I first heard of Nadia Bolz-Weber about two or three years ago when I was in a heavy place of re-evaluating and reclaiming my faith. Mostly, I was trying to figure out why the God of my teen and young adult years didn’t jive with the God I know today. My sources were changing drastically. Instead of endorsed material from the Southern Baptist Convention, I read books from other denominations that tackled subjects like baptism, hell, women in leadership, homosexuality, communion, and Jesus. (I am flummoxed at how differently denominations handle Jesus!) We also started recognizing the liturgical calendar. The more I read, the more convinced I became that God was much bigger than the box I put him in.
On my list of people to read was Nadia. I’d already read a handful of her blog posts and watched her in the Animate series. Based on her tattoos alone, I was intrigued. When the study group at my church chose Pastrix to read and discuss, I figured it was high time.
First, if you are offended by profanity, take heed. She does not back down from being her authentic self, f-words and all. It doesn’t offend me and I actually appreciate the transparency. Pastors are people, just like the rest of it.
Second, her church, House for All Sinners and Saints, is just that – a house for ALL. It is part of the Evangelical Lutheran Church of America and welcomes every soul through its doors. If the thought of worshiping God with a mixed bag of people makes you uncomfortable, you should definitely read this book.
Onto the book. Instead of being a dissection of the Christian tradition, Nadia uses this memoir as defining her pathway to reclaiming her own faith. She tells stories about her upbringing in the ultra-conservative Church of Christ, her alcohol addiction, her dabbling in other faiths, and ultimately her choice to answer the call to ministry. The term “Pastrix” is used by “some Christians who refuse to recognize female pastors,” a topic I studied and settled a few years back.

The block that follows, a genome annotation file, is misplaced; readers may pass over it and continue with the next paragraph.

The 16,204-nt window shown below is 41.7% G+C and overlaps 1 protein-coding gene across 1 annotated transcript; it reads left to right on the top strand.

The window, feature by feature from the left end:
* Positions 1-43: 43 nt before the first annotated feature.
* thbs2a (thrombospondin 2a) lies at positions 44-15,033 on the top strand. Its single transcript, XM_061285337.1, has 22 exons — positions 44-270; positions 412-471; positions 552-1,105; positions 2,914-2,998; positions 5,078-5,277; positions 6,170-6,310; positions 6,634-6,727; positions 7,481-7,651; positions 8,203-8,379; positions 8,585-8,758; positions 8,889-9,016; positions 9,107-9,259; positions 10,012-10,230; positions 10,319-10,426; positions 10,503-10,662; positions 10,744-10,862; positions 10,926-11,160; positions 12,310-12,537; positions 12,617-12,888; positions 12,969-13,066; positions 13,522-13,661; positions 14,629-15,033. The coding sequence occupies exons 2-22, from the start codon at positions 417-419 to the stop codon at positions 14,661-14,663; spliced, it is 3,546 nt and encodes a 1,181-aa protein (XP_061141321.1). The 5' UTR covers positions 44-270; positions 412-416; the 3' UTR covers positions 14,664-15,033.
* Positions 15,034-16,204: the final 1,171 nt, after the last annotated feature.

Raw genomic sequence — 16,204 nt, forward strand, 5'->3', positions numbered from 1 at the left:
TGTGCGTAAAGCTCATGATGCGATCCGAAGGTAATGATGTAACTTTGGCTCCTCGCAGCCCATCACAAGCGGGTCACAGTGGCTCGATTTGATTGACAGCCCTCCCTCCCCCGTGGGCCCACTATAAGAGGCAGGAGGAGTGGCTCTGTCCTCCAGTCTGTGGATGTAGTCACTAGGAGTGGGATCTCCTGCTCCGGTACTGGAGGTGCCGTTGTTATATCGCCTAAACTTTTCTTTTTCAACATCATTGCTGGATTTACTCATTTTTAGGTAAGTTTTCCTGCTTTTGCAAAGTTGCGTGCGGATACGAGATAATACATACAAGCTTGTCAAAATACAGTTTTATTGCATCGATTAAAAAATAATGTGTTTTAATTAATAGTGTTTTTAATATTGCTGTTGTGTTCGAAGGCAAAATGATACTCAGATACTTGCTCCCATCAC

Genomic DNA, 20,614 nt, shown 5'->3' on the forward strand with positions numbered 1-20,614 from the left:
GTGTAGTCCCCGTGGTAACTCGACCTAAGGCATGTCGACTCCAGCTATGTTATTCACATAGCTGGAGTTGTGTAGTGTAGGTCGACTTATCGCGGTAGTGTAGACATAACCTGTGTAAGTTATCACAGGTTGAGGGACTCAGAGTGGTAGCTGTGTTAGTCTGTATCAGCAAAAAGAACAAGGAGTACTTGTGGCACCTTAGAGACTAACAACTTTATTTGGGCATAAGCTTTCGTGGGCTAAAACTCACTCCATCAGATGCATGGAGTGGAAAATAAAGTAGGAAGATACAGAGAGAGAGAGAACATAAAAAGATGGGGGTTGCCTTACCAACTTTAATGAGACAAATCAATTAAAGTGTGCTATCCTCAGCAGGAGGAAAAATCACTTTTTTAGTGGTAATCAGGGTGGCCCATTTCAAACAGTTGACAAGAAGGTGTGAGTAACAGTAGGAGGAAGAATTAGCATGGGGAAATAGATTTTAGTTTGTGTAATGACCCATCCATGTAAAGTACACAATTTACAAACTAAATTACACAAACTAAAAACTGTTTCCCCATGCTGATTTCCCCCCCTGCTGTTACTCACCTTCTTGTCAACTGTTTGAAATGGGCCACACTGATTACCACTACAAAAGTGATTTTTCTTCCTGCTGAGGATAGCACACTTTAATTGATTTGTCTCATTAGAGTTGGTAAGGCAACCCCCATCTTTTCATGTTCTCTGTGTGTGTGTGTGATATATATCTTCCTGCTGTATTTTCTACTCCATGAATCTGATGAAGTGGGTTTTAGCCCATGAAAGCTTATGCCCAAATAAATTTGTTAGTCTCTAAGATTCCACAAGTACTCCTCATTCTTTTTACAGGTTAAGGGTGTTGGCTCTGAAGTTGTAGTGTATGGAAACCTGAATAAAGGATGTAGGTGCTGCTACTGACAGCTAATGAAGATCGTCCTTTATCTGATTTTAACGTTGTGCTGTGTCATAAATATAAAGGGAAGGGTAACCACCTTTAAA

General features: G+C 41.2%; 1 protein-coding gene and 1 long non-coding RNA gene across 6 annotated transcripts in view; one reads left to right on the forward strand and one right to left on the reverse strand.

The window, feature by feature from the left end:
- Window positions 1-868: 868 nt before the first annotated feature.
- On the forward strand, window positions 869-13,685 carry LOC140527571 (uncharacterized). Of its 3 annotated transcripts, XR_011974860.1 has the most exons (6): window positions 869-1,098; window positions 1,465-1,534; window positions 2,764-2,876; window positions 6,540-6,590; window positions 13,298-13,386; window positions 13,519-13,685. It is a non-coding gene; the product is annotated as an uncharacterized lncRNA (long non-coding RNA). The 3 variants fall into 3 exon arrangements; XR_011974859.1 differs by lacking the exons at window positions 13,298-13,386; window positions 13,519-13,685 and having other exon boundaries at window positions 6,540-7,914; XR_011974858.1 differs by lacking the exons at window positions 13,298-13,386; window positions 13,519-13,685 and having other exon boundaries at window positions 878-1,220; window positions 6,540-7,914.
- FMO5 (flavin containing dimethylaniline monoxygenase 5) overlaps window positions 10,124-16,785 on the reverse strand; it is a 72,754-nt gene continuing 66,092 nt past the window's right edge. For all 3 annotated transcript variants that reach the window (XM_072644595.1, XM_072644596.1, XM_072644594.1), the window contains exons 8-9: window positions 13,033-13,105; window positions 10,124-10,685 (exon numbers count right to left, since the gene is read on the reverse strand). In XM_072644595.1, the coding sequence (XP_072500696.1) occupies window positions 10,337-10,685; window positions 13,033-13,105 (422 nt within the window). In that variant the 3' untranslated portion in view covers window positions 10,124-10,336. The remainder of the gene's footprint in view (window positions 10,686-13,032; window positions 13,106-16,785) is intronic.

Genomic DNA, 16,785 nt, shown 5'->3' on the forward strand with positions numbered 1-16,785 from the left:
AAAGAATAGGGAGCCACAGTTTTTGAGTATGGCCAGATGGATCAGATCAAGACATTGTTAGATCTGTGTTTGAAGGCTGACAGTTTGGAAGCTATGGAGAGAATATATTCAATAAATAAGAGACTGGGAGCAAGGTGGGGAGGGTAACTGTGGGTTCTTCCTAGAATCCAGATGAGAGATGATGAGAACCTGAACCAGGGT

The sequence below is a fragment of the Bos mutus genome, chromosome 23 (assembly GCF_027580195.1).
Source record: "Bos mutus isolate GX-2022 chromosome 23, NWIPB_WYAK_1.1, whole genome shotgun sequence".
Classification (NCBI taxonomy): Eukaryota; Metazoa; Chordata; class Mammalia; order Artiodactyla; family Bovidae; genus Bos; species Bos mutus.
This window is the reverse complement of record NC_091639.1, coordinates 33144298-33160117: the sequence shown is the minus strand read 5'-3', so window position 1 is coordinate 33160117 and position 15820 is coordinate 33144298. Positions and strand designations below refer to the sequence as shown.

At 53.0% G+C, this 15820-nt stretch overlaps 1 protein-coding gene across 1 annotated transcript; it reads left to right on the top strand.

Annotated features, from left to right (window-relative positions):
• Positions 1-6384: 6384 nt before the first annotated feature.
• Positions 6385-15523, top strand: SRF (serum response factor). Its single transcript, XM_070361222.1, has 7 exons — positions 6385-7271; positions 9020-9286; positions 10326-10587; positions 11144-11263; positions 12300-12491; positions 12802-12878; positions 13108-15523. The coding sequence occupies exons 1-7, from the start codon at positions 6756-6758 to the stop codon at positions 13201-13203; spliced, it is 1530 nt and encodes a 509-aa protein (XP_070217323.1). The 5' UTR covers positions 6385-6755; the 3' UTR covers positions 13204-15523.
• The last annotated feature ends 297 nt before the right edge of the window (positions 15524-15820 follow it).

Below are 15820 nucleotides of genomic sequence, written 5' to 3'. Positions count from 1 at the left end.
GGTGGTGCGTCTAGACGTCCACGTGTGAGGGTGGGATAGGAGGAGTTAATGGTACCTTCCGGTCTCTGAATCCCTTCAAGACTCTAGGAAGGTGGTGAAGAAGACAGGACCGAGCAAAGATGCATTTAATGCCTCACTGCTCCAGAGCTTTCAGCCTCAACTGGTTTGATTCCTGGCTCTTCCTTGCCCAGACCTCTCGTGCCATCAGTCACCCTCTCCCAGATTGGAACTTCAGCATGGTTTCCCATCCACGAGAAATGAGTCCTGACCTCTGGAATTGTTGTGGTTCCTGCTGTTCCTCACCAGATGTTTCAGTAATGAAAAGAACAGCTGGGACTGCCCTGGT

The easiest way for me to sum up the book is to list the lessons I learned from it.
1. God is stellar at making something out of nothing. Be it the earth, our bodies, or our souls, He can take absolutely nothing and make it shine. In our total brokenness and despair, He’s right there in the muck working. Always.
2. The Bible tells us that nothing can separate us from God’s love (Romans 8:31-39), so I’m choosing to believe that in its entirety. Nothing can separate us. Not our denominational differences, not our political disagreements, not our sexuality, not our nationality. Nothing. God’s love extends farther than we can see, above and beyond the rainbow and Confederate flags. That truth should comfort you.
3. Communion is a precious, personal, sacred act. No one should be denied it.
4. If we say we are “welcoming,” then our attitudes should reflect that, no matter who walks into our sanctuary – be it a transgendered teen whose parents have rejected him or Ann Coulter. God made them both, after all. Do we extend grace, or don’t we?
5. It’s not over until it’s over. If you are wading in the stagnant waters of your church, try swimming in another river. God is not finished with us until life on this earth is over. Always accept a faith challenge. Always ask questions. And if you want a tattoo, by damn go get one.